Runyan and Gerken (1989) stated that research studies "suggest gun control] can reduce violence" (p. 2275), citing for support four studies (their cites 53-56), two of which unambiguously concluded exactly the opposite (their cites 54 and 55). Likewise, Callahan et al. ( 1994) claimed that removal of guns from homes would decrease the risk of suicide, citing in support a two-city study whose findings indicated precisely the opposite (no overall difference in suicide, though higher suicide levels among 15-24 year-olds and lower levels among 35-44 year-olds in the higher gun level city see their cite 9). In another example, Callahan and Rivara (1992, p. 5041) claimed that "one in twenty" students carried guns to school, citing a report of a 1990 national survey for support. In fact, the very first page of that report explicitly stressed, in no uncertain terms, that the survey did not even ask about carrying guns to school. No reliable source has ever indicated gun carrying in schools to be even a tenth as high as five percent (see Chapter 6).
Even more imaginatively, Schetky (1985) claimed that murders of wives by their husbands "accounted for 11.1% of all homicides in 1975" (p. 229), citing for support p. 15 of the 1975 Uniform Crime Reports (UCR). Neither the 11.1% statistic, nor any other statistic on the frequency of husband-wife homicides appeared in that report, on p. 15 or anywhere else, nor did that figure appear in any other UCR report. The first UCR to report relevant data was that for 1977, and it indicated that such killings accounted for only 5. 8% of homicides (U.S. Federal Bureau of Investigation 1978, p. 12), a share that only declined in subsequent years before Schetsky's article was published, eventually declining to 3.7% by 1994 (U.S. Federal Bureau of Investigation 1995, p. 19).
Arthur Kellermann and Donald Reay (1986) cited similarly nonexistent published statistics to support their assertion that "less than 2 percent of homicides nationally are considered legally justifiable" (p. 1559, citing sources 11 and 13). Neither FBI publication offered any statistics on this matter, never mind a figure "less than 2 percent." Further, although the FBI had unpublished data pertaining to some subtypes of "legally justifiable" homicides, these covered only a small subset of lawful defensive homicides (PB:112).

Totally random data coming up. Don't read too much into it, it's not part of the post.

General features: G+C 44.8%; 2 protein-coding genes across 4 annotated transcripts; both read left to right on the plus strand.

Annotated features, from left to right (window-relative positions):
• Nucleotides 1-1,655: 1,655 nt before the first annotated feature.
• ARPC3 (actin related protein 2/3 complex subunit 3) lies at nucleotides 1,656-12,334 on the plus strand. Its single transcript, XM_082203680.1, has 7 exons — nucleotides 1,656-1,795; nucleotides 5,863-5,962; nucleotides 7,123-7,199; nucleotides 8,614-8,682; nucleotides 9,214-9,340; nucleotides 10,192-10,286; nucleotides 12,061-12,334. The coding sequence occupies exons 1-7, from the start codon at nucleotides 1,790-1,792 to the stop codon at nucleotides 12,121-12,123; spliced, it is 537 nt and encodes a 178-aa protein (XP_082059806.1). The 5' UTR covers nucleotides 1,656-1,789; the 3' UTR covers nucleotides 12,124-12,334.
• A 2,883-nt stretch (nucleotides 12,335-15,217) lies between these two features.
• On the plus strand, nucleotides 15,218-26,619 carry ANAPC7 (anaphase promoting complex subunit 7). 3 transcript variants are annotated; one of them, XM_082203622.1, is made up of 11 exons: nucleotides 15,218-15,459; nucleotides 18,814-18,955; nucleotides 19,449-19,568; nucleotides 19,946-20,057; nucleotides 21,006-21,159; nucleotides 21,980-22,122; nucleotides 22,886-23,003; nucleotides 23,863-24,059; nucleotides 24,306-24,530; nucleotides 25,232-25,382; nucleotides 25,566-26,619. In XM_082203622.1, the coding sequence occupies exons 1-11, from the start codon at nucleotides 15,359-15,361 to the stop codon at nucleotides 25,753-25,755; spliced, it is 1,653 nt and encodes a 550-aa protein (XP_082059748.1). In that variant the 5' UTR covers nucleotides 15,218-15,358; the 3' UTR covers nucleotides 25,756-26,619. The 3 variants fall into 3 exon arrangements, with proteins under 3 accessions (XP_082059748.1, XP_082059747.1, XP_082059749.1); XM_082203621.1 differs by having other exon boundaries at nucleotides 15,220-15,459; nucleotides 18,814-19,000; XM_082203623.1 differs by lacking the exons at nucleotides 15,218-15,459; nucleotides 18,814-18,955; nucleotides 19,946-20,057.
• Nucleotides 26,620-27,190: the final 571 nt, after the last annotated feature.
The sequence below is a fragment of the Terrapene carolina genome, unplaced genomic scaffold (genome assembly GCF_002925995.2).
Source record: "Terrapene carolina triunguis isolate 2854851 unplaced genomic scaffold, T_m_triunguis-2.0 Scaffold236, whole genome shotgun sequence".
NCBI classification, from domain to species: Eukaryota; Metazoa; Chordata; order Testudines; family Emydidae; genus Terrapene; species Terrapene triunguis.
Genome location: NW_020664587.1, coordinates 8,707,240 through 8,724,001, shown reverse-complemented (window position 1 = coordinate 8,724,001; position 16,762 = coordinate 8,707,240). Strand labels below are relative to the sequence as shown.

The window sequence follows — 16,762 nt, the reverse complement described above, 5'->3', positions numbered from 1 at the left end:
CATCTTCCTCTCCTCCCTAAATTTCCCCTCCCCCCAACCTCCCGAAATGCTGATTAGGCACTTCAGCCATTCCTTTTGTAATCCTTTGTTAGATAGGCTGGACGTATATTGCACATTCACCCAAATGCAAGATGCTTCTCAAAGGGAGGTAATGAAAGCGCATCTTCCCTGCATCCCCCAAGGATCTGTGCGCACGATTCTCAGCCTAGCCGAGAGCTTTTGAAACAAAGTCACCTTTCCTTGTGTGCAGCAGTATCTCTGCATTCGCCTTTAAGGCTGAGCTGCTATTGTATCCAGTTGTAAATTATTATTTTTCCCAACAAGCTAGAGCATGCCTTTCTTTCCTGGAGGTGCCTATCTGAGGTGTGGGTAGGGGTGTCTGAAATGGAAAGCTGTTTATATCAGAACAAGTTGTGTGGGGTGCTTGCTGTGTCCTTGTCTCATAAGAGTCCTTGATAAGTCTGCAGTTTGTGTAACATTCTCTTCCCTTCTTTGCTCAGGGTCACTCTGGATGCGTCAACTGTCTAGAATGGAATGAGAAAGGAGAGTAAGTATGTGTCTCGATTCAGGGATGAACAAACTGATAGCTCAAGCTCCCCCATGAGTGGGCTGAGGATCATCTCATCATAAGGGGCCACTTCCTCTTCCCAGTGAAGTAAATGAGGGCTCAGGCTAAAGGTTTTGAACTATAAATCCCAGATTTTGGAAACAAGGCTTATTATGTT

Dr. Kellermann in particular seems to have problems in finding and citing supportive evidence for his claims. In a 1992 article (Kellermann et al. 1992), he and his coauthors claimed that "limiting access to firearms could prevent many suicides" (p. 467), citing in support a study (Rich et al. 1990) that had drawn precisely the opposite conclusion. - Rich and his colleagues had summarized the findings of their two studies as-indicating that "gun control legislation may have led to decreased use of guns by suicidal men, but the difference was apparently offset by an increase in suicide by leaping. In the case of men using guns for suicide, these data support a hypothesis of substitution of suicide method" (p. 342).
In that same article, Kellermann and his colleagues cited an impressive list of six studies (their cites 1015, p. 467) that they claimed had "studied variations in the rates of gun ownership and suicide" across different areas or over time. Of these six, four did not measure gun ownership at all, and thus could not have studied variations in gun ownership (their cites 10, 12, 14, 15), while one other studied "variation" across just two cities, using measures of gun ownership that turned out to be invalid (their cite 13). Perhaps it was just coincidence that these falsely cited studies generally drew conclusions supportive of gun control, while the many studies that were relevant (having actually measured the association between gun ownership and suicide rates) but that were not cited, overwhelmingly indicated no significant association between gun levels and total suicide rates (Lester 1987; 1988a; 1988c; 1989b; Clarke and Jones 1989; Lester 1990; Sloan et al. 1990; PB:255256, 268; Killias 1993b; two dissenting studies were Lester 1989b; Moyer and Carrington 1992).